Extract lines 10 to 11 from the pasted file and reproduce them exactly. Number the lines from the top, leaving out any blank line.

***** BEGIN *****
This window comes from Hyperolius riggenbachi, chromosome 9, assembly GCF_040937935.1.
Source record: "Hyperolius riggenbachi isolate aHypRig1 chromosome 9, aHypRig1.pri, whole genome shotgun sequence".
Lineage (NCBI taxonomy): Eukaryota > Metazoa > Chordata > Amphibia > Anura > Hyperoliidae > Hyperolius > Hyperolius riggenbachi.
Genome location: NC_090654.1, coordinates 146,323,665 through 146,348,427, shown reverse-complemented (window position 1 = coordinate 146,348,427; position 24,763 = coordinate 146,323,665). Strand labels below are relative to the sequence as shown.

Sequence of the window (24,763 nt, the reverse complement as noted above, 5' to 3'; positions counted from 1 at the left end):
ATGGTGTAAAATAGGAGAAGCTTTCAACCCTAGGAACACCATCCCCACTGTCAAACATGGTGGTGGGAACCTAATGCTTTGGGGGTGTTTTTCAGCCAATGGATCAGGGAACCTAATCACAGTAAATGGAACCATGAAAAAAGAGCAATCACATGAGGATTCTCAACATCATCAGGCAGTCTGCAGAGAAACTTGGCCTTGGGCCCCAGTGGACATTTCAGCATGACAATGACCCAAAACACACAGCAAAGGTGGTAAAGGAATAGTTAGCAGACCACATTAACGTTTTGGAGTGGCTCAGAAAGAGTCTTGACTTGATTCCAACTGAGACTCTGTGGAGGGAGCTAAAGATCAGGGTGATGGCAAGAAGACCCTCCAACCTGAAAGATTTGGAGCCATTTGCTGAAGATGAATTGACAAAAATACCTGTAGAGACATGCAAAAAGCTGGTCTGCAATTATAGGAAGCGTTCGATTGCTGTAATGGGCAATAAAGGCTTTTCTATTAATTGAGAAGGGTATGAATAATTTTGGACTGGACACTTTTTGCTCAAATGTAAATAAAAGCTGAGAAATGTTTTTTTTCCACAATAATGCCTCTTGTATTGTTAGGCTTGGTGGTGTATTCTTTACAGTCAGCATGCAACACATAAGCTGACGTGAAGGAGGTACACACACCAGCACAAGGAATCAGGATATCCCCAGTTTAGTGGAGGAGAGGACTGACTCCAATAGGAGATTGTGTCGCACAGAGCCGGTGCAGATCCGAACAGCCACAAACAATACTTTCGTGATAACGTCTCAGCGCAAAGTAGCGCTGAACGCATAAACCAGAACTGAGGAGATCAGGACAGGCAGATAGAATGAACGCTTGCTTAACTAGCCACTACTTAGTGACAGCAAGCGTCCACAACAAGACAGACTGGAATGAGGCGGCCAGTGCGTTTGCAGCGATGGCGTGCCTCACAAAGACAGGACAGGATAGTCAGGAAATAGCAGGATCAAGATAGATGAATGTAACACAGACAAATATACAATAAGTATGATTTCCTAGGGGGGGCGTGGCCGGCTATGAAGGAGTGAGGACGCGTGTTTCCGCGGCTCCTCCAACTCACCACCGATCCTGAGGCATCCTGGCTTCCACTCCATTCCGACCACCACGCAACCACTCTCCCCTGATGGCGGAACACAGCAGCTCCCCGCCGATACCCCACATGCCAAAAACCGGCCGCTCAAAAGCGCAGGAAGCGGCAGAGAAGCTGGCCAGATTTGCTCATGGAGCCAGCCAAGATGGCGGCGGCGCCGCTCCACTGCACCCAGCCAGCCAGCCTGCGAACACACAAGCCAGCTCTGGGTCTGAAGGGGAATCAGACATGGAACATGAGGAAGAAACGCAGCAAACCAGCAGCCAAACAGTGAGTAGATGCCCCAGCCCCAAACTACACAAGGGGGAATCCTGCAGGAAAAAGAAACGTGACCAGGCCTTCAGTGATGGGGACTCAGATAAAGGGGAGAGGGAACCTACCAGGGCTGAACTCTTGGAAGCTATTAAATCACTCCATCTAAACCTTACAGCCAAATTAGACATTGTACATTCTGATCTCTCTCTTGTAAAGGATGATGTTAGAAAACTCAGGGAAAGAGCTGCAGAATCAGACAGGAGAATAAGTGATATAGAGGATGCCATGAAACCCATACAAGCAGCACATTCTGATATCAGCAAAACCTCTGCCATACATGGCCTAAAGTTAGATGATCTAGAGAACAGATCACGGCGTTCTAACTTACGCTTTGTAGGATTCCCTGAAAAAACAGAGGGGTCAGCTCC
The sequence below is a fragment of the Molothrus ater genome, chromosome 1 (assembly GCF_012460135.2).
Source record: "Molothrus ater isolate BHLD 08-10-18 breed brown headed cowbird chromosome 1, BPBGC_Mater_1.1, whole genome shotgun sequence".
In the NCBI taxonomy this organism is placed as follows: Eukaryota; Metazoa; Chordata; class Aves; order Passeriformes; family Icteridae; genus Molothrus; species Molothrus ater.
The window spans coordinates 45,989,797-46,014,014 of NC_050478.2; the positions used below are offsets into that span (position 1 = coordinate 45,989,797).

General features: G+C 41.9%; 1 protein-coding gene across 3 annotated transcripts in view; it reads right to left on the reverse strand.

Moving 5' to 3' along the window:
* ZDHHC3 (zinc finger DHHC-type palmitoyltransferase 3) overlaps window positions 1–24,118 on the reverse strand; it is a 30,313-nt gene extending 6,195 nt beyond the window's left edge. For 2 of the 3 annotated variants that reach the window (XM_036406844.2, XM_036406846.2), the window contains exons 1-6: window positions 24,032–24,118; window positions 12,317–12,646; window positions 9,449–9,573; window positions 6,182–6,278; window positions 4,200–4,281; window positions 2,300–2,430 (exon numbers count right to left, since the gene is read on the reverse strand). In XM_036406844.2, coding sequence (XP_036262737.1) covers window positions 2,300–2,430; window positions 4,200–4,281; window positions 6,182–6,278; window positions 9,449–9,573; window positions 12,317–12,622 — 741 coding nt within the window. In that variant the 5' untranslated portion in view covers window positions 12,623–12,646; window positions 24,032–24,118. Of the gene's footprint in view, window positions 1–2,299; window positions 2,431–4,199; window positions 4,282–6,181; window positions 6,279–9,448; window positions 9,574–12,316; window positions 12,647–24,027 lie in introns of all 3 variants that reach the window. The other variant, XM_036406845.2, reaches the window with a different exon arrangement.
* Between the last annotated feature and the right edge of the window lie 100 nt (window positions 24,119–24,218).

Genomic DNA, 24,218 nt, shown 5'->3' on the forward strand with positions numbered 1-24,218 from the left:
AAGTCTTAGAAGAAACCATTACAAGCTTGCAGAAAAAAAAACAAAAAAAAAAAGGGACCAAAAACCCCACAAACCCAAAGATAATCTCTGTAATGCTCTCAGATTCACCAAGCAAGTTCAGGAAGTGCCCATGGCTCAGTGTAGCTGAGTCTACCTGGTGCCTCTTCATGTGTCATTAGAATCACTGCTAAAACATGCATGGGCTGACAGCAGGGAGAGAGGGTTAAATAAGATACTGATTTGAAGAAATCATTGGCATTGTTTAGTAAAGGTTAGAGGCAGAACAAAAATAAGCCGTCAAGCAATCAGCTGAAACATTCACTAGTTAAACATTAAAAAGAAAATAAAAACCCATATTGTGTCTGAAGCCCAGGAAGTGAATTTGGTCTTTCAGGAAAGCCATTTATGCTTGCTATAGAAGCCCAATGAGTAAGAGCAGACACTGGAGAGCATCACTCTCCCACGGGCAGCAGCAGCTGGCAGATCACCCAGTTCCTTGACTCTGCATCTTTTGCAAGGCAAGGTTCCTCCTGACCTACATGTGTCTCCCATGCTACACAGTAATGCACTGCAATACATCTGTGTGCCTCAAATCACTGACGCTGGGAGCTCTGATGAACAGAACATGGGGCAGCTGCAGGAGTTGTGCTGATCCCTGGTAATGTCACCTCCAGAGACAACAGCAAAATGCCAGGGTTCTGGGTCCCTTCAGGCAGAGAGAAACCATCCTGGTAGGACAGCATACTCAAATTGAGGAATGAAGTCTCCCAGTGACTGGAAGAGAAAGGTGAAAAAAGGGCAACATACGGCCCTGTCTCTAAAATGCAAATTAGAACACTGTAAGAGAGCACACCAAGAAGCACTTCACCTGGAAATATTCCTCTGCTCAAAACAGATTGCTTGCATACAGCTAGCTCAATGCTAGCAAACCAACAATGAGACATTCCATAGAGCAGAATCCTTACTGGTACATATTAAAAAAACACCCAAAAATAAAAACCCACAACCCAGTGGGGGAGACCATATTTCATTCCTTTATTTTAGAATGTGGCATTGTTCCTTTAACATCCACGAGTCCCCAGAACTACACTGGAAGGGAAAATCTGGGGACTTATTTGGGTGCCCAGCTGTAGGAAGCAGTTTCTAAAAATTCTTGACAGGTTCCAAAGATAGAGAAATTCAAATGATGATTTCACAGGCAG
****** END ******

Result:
The window spans coordinates 45,989,797-46,014,014 of NC_050478.2; the positions used below are offsets into that span (position 1 = coordinate 45,989,797).

General features: G+C 41.9%; 1 protein-coding gene across 3 annotated transcripts in view; it reads right to left on the reverse strand.